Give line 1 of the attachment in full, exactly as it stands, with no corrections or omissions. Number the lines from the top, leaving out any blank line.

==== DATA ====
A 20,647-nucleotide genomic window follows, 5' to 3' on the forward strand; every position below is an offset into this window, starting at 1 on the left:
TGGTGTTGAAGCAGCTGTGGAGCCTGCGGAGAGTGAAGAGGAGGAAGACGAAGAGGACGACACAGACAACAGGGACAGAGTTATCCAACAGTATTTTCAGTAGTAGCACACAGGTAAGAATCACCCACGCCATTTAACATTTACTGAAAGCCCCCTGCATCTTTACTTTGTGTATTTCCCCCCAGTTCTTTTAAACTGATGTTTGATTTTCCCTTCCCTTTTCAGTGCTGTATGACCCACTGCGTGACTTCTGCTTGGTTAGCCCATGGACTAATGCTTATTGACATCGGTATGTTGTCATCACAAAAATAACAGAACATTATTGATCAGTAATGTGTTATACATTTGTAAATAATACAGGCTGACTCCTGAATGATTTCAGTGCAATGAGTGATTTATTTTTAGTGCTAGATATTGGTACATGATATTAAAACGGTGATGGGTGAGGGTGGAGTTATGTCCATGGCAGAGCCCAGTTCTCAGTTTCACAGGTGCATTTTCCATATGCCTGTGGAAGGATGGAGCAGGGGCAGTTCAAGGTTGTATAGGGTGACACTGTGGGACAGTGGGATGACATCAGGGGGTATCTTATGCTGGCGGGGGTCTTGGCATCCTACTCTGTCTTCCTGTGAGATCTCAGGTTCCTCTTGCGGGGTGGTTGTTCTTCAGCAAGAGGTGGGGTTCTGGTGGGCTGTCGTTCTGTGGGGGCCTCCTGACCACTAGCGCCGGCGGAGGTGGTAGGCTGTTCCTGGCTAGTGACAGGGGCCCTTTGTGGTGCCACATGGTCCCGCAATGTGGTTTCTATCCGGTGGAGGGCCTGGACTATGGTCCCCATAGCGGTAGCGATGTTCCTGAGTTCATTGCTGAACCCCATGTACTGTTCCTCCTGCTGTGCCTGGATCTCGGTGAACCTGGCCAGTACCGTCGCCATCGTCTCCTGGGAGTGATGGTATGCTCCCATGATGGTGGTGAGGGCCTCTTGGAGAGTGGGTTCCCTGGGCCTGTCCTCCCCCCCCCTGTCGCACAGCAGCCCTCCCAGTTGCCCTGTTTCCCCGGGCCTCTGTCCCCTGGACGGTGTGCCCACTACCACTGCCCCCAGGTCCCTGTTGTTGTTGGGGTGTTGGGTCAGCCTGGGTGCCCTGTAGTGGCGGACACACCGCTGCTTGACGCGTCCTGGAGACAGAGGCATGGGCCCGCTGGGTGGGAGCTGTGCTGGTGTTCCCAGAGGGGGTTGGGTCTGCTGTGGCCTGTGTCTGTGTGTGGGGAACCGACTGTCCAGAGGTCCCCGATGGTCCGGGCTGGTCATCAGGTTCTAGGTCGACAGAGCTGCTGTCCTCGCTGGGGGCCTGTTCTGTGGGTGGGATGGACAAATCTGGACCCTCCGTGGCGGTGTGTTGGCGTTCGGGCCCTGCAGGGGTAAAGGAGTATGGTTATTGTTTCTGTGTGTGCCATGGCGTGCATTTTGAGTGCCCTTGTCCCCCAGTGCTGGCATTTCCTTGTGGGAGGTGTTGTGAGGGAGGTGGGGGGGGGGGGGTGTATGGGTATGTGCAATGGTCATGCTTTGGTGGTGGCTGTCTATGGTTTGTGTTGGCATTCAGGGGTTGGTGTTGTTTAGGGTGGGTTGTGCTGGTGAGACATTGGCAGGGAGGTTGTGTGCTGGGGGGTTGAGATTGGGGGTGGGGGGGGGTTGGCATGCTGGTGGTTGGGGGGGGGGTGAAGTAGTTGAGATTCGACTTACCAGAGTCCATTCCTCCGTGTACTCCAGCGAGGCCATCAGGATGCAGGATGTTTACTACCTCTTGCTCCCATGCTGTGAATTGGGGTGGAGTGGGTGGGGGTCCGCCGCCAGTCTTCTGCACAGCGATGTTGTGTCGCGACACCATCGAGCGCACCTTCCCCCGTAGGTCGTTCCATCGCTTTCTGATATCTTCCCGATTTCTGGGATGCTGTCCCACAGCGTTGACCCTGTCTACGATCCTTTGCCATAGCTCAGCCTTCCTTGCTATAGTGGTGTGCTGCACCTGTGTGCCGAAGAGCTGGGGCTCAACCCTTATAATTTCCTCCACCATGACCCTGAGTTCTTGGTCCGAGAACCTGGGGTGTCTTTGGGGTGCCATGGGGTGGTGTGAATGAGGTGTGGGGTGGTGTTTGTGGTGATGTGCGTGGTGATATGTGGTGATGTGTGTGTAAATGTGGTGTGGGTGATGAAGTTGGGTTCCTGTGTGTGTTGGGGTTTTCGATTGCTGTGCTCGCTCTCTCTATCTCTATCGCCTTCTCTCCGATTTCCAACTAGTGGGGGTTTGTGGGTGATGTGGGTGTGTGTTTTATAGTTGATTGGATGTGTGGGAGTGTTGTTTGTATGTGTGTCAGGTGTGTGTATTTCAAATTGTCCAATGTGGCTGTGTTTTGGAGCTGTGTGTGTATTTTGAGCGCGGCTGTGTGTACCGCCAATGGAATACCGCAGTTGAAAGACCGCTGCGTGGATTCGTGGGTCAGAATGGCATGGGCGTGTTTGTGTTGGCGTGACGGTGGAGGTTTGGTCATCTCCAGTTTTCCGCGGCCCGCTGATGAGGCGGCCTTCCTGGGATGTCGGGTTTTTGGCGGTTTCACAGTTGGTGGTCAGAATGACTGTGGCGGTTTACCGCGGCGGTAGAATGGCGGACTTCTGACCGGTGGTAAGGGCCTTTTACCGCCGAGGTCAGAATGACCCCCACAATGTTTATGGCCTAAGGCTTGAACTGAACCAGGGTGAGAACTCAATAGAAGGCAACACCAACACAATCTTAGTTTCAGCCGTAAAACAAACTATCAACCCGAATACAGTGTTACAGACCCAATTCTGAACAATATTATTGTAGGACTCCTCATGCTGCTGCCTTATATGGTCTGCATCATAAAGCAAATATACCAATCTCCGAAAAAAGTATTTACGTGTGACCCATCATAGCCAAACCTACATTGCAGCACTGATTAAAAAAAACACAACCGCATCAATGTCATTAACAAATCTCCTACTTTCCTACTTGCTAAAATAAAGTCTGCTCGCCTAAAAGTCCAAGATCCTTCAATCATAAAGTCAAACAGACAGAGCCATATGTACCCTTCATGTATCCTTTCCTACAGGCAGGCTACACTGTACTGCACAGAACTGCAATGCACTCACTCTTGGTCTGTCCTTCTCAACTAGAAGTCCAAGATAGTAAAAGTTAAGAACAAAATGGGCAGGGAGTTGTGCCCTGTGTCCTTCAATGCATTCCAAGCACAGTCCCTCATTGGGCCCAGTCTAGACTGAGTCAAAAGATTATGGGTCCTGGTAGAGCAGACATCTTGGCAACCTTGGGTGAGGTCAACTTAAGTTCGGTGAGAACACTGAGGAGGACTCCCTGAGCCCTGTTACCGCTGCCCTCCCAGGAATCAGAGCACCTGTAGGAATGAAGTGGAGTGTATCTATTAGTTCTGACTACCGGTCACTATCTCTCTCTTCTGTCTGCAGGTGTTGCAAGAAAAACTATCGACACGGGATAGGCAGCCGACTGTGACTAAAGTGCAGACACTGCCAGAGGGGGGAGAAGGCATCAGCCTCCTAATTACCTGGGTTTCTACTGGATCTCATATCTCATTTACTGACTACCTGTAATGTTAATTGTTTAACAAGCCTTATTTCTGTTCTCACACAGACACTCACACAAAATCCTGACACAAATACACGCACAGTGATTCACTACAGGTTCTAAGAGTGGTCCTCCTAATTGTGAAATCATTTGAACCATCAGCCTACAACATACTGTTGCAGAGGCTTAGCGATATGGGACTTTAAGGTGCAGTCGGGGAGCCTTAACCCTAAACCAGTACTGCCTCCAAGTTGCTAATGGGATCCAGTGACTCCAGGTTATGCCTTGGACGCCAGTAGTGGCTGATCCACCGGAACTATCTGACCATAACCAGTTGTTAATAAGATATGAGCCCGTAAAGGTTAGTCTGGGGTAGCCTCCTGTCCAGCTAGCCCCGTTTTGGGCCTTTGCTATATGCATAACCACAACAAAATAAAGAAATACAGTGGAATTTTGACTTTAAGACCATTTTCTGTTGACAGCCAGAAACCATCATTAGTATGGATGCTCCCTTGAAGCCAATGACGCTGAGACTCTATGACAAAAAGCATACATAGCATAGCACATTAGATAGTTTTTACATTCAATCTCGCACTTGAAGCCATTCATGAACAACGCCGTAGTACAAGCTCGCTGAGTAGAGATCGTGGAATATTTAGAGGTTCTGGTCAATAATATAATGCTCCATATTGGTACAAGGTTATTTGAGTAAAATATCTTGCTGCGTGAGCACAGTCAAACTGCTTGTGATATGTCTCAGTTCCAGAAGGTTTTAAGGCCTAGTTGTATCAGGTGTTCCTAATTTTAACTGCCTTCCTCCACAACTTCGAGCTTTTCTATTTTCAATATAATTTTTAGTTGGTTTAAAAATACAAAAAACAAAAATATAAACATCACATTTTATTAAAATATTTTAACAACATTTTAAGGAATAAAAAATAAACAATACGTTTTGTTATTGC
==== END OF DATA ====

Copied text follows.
A 20,647-nucleotide genomic window follows, 5' to 3' on the forward strand; every position below is an offset into this window, starting at 1 on the left: